18 1. Elementary Prime Number Theory, I
This shows that every prime divisor of
+ n + A exceeds its square root,
so that
+ n + A is prime.
The proof of the remaining implication requires one more preliminary
Lemma 1.13. If π is an element of Z[η] whose norm is a rational prime p,
then π is prime in Z[η].
Proof. We claim that Z[η]/(π) is isomorphic to Z/pZ. Since Z/pZ is a
field, this implies that π generates a prime ideal of Z[η], which in turn
implies that π is prime. Let ψ : Z Z[η]/(π) be the ring homomorphism
defined by mapping n to n mod π. Since p = ππ 0 (mod π), the kernel of
ψ contains the ideal pZ. Since pZ is a maximal ideal, either ψ is identically
zero or the kernel of ψ is precisely pZ. Since π is not a unit in Z[η], ψ(1) is
nonzero, and so the kernel of ψ is precisely pZ. Hence Z/pZ is isomorphic to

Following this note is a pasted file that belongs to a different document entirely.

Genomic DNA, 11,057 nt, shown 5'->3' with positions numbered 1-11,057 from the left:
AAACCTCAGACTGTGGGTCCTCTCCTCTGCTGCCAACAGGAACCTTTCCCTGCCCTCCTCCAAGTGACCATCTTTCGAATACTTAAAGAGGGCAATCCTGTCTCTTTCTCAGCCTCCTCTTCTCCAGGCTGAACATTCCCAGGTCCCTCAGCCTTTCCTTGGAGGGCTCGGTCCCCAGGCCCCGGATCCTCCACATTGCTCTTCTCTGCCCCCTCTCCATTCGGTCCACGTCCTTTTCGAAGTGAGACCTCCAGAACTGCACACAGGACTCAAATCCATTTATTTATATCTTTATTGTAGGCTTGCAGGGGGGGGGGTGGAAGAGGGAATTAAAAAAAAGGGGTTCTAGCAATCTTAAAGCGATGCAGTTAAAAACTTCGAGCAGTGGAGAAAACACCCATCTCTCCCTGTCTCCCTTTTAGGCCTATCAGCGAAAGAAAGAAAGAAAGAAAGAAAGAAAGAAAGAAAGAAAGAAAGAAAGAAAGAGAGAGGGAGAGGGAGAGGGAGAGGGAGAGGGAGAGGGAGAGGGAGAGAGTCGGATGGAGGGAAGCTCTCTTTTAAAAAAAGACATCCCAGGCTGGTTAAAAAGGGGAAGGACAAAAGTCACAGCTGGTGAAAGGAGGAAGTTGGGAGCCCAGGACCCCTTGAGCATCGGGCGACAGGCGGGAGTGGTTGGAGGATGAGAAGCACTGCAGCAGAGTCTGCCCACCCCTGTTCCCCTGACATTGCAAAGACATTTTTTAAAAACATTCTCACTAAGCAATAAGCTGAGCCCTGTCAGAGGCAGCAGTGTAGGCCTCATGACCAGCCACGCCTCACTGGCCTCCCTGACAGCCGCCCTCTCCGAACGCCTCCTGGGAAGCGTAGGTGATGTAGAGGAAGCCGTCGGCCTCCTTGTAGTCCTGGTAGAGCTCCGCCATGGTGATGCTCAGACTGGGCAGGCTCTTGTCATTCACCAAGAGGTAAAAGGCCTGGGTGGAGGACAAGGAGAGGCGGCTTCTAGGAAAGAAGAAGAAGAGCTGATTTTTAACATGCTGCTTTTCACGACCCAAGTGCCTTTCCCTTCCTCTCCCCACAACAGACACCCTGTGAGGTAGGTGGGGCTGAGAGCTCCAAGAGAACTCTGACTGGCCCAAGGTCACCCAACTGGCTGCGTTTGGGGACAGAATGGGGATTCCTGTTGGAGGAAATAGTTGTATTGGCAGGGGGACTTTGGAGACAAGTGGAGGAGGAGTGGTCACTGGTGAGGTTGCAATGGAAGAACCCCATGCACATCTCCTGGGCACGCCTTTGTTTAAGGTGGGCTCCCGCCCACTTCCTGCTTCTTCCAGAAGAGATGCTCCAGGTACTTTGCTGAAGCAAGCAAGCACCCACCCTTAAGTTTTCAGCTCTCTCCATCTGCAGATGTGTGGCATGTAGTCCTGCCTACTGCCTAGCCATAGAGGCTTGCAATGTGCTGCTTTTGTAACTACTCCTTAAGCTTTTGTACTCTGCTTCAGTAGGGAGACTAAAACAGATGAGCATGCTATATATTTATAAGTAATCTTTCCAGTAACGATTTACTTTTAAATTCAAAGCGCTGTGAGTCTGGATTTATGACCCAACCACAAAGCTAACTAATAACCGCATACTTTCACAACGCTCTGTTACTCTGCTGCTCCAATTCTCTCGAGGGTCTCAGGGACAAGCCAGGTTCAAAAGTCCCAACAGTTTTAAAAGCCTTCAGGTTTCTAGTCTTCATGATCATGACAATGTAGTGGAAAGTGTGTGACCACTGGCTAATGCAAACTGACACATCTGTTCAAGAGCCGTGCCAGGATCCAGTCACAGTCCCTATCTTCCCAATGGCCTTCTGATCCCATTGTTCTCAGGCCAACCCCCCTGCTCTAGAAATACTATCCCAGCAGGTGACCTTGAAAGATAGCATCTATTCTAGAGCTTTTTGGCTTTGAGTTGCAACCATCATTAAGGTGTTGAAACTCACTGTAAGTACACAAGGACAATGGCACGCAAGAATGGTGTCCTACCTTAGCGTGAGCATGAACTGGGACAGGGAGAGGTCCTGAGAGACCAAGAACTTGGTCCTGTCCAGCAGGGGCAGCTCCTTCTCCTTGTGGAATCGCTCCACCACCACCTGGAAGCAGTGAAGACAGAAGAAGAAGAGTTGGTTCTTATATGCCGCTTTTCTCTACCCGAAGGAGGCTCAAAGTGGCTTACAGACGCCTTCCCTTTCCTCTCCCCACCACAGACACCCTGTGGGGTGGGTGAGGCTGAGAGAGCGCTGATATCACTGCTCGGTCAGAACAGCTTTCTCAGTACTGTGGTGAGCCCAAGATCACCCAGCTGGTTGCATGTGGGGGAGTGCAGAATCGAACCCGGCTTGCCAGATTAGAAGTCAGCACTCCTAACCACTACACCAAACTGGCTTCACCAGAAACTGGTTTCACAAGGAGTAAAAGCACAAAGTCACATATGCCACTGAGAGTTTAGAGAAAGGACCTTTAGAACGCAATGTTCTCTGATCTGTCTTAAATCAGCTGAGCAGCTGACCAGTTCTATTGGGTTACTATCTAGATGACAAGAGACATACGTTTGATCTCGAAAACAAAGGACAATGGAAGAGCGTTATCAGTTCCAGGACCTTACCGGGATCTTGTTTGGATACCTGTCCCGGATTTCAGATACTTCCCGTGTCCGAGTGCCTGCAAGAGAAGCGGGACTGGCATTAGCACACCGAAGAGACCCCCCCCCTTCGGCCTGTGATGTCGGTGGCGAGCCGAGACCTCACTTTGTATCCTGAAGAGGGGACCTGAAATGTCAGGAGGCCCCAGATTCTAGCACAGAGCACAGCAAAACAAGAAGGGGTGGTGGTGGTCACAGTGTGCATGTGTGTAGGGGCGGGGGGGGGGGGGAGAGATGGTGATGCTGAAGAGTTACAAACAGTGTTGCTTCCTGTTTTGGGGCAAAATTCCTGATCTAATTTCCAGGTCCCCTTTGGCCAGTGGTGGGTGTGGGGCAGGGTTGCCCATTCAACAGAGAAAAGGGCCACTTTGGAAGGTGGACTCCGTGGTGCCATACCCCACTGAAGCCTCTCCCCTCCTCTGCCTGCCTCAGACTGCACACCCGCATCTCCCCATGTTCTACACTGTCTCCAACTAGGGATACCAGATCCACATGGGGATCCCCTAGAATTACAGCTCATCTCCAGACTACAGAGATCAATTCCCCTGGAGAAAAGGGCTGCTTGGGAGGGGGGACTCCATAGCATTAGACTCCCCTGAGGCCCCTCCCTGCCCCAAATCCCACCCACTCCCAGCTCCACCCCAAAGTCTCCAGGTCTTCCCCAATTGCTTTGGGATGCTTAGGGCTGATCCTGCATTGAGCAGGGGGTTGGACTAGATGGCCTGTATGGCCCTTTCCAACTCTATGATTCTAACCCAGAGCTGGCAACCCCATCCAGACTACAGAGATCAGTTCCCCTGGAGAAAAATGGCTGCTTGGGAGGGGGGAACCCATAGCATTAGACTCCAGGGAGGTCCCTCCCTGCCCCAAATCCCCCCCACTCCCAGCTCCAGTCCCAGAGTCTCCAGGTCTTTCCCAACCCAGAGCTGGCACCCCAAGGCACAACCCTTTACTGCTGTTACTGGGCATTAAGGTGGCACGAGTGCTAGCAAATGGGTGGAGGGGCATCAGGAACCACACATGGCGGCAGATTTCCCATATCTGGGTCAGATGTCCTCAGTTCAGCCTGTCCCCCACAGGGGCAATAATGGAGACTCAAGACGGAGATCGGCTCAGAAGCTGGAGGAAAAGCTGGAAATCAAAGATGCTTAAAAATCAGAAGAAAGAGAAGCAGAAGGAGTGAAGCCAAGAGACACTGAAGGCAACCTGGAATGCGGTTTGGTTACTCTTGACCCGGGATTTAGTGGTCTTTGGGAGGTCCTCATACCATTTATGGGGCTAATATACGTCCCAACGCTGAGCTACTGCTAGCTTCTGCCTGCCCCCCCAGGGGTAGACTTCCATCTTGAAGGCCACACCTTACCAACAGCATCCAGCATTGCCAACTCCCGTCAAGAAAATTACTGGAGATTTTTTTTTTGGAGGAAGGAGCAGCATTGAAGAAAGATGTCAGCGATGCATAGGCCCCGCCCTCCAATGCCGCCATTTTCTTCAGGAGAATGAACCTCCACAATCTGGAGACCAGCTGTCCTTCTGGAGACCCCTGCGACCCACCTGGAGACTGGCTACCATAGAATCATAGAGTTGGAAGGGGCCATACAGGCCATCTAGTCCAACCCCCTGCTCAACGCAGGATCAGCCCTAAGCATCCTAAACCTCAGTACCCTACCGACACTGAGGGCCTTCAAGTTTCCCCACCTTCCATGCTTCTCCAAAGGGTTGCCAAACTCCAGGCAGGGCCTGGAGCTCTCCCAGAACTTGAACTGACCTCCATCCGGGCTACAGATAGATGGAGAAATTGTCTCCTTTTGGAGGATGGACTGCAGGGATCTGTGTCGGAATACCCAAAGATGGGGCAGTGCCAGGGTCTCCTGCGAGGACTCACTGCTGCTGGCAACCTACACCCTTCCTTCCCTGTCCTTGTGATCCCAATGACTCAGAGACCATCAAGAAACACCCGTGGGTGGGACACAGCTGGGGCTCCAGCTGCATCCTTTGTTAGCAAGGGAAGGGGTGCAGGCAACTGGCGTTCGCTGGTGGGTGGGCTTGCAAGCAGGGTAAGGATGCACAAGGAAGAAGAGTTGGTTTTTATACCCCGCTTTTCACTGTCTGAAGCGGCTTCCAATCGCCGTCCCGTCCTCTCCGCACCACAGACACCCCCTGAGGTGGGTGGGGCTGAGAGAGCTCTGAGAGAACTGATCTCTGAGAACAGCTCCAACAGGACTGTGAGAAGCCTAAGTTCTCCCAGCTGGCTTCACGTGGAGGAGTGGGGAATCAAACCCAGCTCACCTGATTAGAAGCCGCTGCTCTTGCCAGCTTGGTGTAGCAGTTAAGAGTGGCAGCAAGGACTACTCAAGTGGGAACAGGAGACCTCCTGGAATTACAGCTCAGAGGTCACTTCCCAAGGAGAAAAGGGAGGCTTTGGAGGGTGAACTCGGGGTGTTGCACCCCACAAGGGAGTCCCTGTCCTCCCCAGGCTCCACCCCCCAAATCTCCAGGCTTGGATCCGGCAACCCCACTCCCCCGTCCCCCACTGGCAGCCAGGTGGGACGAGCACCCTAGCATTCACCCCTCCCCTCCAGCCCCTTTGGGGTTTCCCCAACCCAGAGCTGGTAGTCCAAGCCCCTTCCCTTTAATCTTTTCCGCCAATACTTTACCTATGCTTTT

the image of ψ. So the proof will be complete if we show that ψ is surjective.
Write π = r + for integers r and s, and let x + be an arbitrary
element of Z[η]. We can choose integers a and b for which
m := x + π(a + bη) Z.
Indeed, a short computation shows that this containment holds precisely
b(r s) + as = y,
which is a solvable linear Diophantine equation in a and b since gcd(r−s, s) =
gcd(r, s) = 1. Then m x + (mod π), and so ψ(m) = x + mod π.
Since x + was arbitrary, ψ is surjective as claimed.
Proof that (ii) (iii). Suppose that
+ n + A is prime for all
0 n

We are to prove that Z[η] possesses unique factorization. Suppose other-
wise, and let α be a nonzero, nonunit of minimal norm with two distinct
factorizations into irreducibles, say
α = π1 · · · πk = ρ1 · · · ρj.
(Here distinct means that either k = j, or that k = j, but there is no
way to reorder the πi so that each πi is a unit multiple of ρi.) By the
minimality of N (α), it is easy to see that none of the irreducibles in the
first factorization can be a unit multiple of an irreducible in the second
factorization. Consequently, none of the irreducibles appearing in either
factorization can be prime in Z[η].
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